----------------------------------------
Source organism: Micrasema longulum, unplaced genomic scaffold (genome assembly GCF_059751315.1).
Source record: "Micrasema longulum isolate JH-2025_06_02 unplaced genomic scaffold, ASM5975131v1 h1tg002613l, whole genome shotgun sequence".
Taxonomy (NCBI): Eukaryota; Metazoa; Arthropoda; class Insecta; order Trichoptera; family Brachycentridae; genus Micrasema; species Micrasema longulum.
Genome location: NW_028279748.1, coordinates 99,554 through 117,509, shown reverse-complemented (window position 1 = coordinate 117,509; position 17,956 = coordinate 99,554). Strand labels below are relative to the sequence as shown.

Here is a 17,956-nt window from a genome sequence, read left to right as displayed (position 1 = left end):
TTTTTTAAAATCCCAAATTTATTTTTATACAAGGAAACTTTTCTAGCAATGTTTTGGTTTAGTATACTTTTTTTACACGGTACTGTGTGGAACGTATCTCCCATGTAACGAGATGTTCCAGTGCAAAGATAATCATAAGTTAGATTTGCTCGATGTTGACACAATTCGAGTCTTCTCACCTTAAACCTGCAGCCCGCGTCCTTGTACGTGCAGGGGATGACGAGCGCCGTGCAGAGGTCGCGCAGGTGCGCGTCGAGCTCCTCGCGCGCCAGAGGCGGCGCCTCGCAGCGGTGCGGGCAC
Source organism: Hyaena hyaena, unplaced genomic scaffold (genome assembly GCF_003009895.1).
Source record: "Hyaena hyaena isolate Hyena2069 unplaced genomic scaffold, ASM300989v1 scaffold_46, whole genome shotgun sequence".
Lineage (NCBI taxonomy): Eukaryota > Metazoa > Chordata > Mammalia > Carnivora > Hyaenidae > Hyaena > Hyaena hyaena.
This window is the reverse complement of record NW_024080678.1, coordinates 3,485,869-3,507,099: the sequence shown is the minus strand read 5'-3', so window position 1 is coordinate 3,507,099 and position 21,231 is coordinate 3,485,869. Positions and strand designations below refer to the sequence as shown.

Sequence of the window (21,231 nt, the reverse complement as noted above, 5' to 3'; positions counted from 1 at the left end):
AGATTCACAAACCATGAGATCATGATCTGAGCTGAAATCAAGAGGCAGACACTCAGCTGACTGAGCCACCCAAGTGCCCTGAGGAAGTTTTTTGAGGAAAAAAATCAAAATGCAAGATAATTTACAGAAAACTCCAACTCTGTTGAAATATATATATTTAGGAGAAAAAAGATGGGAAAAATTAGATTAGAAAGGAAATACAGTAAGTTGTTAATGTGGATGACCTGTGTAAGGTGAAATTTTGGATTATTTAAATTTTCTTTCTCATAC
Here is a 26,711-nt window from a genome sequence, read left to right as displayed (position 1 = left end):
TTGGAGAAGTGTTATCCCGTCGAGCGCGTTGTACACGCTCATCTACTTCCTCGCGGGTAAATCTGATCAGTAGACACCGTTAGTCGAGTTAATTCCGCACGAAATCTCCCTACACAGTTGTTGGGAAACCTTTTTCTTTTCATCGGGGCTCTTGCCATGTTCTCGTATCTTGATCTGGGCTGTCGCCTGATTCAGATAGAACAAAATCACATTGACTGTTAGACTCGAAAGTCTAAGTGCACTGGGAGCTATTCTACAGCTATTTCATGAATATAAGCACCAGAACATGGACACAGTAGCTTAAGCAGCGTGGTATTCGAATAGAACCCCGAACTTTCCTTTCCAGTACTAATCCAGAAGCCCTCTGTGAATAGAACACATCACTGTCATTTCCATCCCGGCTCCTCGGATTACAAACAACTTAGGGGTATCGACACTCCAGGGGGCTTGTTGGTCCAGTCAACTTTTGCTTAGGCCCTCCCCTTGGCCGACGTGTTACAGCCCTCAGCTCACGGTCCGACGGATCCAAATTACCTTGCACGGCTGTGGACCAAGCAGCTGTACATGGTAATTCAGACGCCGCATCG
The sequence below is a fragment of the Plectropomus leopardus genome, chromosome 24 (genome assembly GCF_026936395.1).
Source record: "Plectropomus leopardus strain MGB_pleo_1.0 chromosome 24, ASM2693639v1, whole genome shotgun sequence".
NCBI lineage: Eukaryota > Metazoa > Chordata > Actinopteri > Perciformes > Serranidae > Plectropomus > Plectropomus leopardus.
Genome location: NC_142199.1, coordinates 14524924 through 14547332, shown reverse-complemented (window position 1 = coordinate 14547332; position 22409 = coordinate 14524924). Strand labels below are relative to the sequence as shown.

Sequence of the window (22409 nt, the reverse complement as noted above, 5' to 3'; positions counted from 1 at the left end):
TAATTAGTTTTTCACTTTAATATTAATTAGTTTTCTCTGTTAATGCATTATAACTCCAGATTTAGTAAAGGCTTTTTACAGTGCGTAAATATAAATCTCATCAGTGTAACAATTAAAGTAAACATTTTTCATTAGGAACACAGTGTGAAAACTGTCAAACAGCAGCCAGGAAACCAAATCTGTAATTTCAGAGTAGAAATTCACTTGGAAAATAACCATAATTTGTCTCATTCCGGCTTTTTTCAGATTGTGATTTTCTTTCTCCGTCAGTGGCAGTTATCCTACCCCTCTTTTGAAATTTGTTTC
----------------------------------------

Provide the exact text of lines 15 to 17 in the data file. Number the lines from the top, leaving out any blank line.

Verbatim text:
The sequence below is a fragment of the Plectropomus leopardus genome, chromosome 24 (genome assembly GCF_026936395.1).
Source record: "Plectropomus leopardus strain MGB_pleo_1.0 chromosome 24, ASM2693639v1, whole genome shotgun sequence".
NCBI lineage: Eukaryota > Metazoa > Chordata > Actinopteri > Perciformes > Serranidae > Plectropomus > Plectropomus leopardus.